Friday, August 6, 2010


New fibre analysis technology released

In 2005, Australian Alpaca Fibre Testing (AAFT) drove a wedge into the world’s premium fibre industry by creating Australia’s Ultrafine Bale Scheme for top grade alpaca fleeces. This successful scheme established a ‘quality assured’ supply chain for ultrafine fleeces to the global fashion industry.

Owner of AAFT, Paul Vallely acknowledges the scheme has not been without its challenges, however, its future is assured given the growing number of breeders contributing fleeces.

While AAFT have now taken on a coordinating role over the scheme, the firm has changed its focus to that of developing opportunities for all high grade alpaca fibre types in what will be called ‘Premium Alpaca Fleece’. The project can include Suri and coloured fleeces.

The ideal behind Premium Alpaca Fleece is to produce fleeces with attributes that are most valued by fibre buyers, spinners and processors in order to establish a truly viable and sustainable alpaca fibre industry. The aim is to offset the high logistic costs associated with low volume, by developing a high value product.

According to Paul Vallely, “The first stepping stone in developing a premium alpaca fibre industry is to effectively identify breeding stock that will produce progeny capable of growing high value fleeces”.

Unfortunately, existing technologies and practices fall short of providing adequate tools to alpaca breeders to meet the challenge of premium fleece production.

In order to develop a trait analysis regime for selecting ‘premium fleece’ alpacas, AAFT relied on its parent firm’s experience in the production and marketing of ultrafine merino wool.

Crucially, AAFT also relied upon the findings of its previous market analysis on key drivers for premium fleece during the preliminary stage of the ultrafine scheme.

The feedback AAFT continually received from businesses that use high grade alpaca fibre, or considered using the fibre was that there are three main qualities they place a high value on.

Firstly, the finer the diameter, the softer and more ‘prestige’ the fabric and eventual garment, generally speaking.

Secondly, luxury garments cannot tolerate significant amounts of coarse fibres. A useful guide is that there should be 100% comfort factor (no fibres above 30 microns) These coarse fibres become extremely problematic in latter stage processing. It was worth noting that users of the fibre did not differentiate between primary and secondary fibres. The common response was that coarse secondary fibres can be as problematic as primary fibres.

Thirdly, there should be minimal variation in fibre diameter over the fleece area. High variation makes it extremely difficult for processors to reliably produce ‘top end’ product.

This third point highlighted a major problem with current forms of fibre analysis. Fibre testing has tended to concentrate on just the midside sample location. As a consequence, the variation in diameter over an alpaca fleece can be as much as 10 microns. This is a problem that has evolved over time as breeders selection programs have focussed on a small point in the fleece.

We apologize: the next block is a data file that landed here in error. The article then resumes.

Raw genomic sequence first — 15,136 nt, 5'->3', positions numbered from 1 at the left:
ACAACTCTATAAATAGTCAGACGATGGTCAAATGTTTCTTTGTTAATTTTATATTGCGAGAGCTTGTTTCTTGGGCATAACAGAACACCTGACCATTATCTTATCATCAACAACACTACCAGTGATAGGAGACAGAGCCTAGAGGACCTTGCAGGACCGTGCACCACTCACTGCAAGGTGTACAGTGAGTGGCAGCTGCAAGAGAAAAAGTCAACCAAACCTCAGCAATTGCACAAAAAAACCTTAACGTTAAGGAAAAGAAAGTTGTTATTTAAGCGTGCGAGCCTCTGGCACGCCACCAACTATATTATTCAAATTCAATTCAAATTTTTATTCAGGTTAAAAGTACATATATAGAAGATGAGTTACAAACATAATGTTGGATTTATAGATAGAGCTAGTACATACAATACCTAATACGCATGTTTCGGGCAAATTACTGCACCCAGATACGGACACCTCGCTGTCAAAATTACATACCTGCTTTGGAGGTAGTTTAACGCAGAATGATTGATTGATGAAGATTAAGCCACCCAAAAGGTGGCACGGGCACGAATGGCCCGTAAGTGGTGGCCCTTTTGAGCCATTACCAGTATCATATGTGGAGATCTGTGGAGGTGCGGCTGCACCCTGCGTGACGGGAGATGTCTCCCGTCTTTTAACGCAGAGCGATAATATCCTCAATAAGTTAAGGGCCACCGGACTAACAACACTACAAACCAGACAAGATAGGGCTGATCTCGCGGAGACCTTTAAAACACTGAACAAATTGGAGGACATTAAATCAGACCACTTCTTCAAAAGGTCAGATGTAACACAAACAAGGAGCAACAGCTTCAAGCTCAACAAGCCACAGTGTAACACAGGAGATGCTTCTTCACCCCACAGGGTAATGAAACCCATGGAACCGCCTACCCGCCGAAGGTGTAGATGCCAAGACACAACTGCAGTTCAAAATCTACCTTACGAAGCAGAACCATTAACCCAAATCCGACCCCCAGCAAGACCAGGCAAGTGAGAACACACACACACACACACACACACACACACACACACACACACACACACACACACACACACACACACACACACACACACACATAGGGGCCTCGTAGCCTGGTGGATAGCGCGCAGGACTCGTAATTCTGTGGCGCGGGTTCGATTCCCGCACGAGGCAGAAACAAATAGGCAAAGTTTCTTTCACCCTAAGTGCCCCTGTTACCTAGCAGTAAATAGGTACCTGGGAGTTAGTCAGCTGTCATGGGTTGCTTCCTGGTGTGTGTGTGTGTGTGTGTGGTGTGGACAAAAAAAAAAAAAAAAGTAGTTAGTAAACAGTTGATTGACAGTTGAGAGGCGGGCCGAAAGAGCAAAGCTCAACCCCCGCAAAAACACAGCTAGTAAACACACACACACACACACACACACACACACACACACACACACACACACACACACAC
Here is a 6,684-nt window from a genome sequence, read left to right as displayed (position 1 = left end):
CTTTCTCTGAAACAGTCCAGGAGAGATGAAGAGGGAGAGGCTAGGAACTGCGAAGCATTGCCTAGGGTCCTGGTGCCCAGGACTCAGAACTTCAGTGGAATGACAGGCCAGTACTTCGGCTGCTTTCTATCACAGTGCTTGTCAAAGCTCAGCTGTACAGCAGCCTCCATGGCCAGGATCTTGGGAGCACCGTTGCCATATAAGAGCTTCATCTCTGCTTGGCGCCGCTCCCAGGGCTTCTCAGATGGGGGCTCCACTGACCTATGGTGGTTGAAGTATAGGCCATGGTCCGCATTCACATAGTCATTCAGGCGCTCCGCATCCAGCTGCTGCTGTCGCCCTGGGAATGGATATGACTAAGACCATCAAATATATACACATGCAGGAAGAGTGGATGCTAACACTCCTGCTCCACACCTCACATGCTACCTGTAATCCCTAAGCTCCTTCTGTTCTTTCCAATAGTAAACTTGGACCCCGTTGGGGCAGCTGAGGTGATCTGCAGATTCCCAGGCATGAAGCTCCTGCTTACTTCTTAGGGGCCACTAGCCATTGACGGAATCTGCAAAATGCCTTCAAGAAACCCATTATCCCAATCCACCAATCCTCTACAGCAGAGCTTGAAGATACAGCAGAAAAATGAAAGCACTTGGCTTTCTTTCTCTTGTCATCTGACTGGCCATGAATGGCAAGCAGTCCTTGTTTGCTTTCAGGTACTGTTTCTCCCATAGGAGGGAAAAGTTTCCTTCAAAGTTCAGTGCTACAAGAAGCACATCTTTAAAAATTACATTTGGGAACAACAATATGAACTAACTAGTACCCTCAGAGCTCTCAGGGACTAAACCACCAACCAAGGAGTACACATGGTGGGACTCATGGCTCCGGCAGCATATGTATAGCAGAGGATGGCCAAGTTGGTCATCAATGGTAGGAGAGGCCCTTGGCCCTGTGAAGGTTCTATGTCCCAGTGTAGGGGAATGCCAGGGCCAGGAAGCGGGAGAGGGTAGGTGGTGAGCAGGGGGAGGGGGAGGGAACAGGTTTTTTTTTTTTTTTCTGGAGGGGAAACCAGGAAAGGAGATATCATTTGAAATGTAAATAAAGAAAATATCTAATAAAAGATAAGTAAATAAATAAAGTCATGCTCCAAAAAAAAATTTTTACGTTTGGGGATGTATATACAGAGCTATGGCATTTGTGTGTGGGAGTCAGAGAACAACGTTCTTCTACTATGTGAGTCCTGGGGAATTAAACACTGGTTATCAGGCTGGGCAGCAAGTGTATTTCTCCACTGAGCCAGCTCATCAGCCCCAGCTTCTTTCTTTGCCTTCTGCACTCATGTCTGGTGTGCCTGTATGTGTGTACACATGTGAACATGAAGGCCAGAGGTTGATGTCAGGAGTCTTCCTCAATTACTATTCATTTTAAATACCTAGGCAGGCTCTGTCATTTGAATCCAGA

Based on the above experiences and subsequent scientific research, AAFT have released a new form of fibre trait analysis aimed at breeding for premium fleece production.

The concept has been labeled Genetic Fleece Improvement Technology, or GIFT.

There are three main components of the GIFT analysis.

The first component of GIFT analysis involves the testing of three different samples from the same alpaca. The shoulder, midside and hip areas are used as they have been shown to give an excellent indication of variation over the fleece area.

This component avoids the problem of focusing on one small point of the fleece when appraising the breeding potential of an alpaca. It is this aspect of GIFT analysis that has resulted in many surprises for breeders.

Secondly, the analysis provides the breeder with a regular fibre measurement report using a ‘certified’ scoured test. The report includes histogram and micron profile graphs for samples taken from the three designated sites on the alpaca.

Thirdly, the GIFT report also includes ‘across fibre’ measurements to identify the degree of variation in fibre diameter between the individual fibres, thereby extracting the ‘noise’ from environmental influences. The result is a much clearer window through which to appraise genetic influences on the incidence of coarse fibres than has previously been possible.

It is worthy to note that ‘across fibre’ variation measurement was successfully used in a WA research project in the 1990’s. The measurement form was again successfully trialed by the University of New England’s Animal Genetics Breeding Unit during a merino wool project from 2005 to 2009.

Finally, the report ranks each analysis using a benchmark database compiled from all other GIFT testing.

Possibly, the main benefits in using GIFT analysis is that it focuses on market drivers for fleece qualities and relies on fleece traits that are highly heritable.

As GIFT analysis is more expensive that conventional testing, the concept is suitable for selecting key breeding stock, promotion of high value breeding alpacas, monitoring breeding strategies that use indirect selection such as follicle traits and fast tracking genetic improvement.

Before embarking on a GIFT analysis program, breeders are encouraged by AAFT to become fully acquainted with the details of GIFT. For this reason, an information page is contained on their website at Further, a series of one day workshops are being conducted around Australia with dates and venues also contained on the AAFT website.

It is expected that in the near future, alpaca stud sales will be held where alpacasGIFT that exhibit superior traits from analysis will be sold to those who wish to make a head-start into the premium fleece market.

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